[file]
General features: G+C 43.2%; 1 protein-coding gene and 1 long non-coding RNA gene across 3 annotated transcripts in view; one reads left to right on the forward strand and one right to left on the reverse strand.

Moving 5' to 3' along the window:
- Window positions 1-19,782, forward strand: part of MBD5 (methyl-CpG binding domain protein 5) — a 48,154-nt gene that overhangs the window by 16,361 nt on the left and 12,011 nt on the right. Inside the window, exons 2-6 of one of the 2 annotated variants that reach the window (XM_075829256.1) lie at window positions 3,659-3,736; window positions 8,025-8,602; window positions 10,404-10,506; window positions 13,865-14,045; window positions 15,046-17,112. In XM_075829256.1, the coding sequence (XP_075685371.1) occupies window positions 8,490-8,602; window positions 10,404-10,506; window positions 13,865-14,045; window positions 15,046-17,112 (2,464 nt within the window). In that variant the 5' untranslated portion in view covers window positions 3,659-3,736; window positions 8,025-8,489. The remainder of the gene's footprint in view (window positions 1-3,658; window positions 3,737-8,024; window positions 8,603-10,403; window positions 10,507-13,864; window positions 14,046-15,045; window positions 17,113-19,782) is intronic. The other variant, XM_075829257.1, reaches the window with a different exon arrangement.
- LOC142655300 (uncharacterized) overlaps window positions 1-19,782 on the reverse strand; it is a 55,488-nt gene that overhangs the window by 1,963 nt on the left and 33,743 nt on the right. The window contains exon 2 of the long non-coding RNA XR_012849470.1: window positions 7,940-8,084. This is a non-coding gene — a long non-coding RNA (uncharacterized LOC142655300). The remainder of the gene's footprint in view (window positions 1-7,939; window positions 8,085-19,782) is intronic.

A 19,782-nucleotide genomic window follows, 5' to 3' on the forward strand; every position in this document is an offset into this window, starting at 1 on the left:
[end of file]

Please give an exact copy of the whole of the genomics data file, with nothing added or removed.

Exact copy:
General features: G+C 43.2%; 1 protein-coding gene and 1 long non-coding RNA gene across 3 annotated transcripts in view; one reads left to right on the forward strand and one right to left on the reverse strand.

Moving 5' to 3' along the window:
- Window positions 1-19,782, forward strand: part of MBD5 (methyl-CpG binding domain protein 5) — a 48,154-nt gene that overhangs the window by 16,361 nt on the left and 12,011 nt on the right. Inside the window, exons 2-6 of one of the 2 annotated variants that reach the window (XM_075829256.1) lie at window positions 3,659-3,736; window positions 8,025-8,602; window positions 10,404-10,506; window positions 13,865-14,045; window positions 15,046-17,112. In XM_075829256.1, the coding sequence (XP_075685371.1) occupies window positions 8,490-8,602; window positions 10,404-10,506; window positions 13,865-14,045; window positions 15,046-17,112 (2,464 nt within the window). In that variant the 5' untranslated portion in view covers window positions 3,659-3,736; window positions 8,025-8,489. The remainder of the gene's footprint in view (window positions 1-3,658; window positions 3,737-8,024; window positions 8,603-10,403; window positions 10,507-13,864; window positions 14,046-15,045; window positions 17,113-19,782) is intronic. The other variant, XM_075829257.1, reaches the window with a different exon arrangement.
- LOC142655300 (uncharacterized) overlaps window positions 1-19,782 on the reverse strand; it is a 55,488-nt gene that overhangs the window by 1,963 nt on the left and 33,743 nt on the right. The window contains exon 2 of the long non-coding RNA XR_012849470.1: window positions 7,940-8,084. This is a non-coding gene — a long non-coding RNA (uncharacterized LOC142655300). The remainder of the gene's footprint in view (window positions 1-7,939; window positions 8,085-19,782) is intronic.

A 19,782-nucleotide genomic window follows, 5' to 3' on the forward strand; every position in this document is an offset into this window, starting at 1 on the left: